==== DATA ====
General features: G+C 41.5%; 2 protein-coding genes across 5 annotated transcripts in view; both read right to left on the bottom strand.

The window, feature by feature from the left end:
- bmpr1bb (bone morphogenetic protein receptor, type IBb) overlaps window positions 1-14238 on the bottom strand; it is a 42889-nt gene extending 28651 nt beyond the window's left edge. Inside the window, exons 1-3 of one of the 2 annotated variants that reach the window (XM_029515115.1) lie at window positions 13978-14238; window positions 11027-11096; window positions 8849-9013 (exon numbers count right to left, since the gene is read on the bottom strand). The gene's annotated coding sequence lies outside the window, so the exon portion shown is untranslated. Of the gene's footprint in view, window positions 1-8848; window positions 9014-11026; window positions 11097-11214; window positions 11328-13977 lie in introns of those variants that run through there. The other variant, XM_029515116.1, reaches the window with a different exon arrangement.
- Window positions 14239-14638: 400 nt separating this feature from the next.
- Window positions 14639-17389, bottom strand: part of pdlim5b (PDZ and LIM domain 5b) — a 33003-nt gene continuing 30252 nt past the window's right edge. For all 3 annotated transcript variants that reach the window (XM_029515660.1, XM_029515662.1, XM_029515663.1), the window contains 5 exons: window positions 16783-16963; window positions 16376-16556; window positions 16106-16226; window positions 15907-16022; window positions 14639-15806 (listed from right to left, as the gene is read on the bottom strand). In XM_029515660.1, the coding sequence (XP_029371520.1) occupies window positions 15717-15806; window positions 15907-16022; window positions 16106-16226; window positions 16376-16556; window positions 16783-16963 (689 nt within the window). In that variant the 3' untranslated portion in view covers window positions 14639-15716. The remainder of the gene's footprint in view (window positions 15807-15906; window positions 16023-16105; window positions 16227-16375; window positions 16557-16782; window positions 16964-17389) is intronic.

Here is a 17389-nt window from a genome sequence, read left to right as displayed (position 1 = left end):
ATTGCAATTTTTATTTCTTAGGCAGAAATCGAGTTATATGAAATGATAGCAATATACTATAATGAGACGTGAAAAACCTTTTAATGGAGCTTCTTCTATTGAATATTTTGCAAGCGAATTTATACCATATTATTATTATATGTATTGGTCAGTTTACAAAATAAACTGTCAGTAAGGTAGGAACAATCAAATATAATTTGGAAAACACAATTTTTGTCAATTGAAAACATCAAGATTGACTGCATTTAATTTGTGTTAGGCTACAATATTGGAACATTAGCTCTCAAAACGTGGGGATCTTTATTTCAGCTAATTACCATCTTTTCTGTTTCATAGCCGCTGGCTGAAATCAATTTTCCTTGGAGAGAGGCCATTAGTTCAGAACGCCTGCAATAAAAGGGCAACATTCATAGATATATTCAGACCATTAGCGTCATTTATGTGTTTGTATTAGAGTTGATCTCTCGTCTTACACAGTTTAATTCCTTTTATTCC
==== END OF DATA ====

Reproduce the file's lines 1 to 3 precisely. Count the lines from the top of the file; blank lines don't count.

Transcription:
General features: G+C 41.5%; 2 protein-coding genes across 5 annotated transcripts in view; both read right to left on the bottom strand.

The window, feature by feature from the left end:
- bmpr1bb (bone morphogenetic protein receptor, type IBb) overlaps window positions 1-14238 on the bottom strand; it is a 42889-nt gene extending 28651 nt beyond the window's left edge. Inside the window, exons 1-3 of one of the 2 annotated variants that reach the window (XM_029515115.1) lie at window positions 13978-14238; window positions 11027-11096; window positions 8849-9013 (exon numbers count right to left, since the gene is read on the bottom strand). The gene's annotated coding sequence lies outside the window, so the exon portion shown is untranslated. Of the gene's footprint in view, window positions 1-8848; window positions 9014-11026; window positions 11097-11214; window positions 11328-13977 lie in introns of those variants that run through there. The other variant, XM_029515116.1, reaches the window with a different exon arrangement.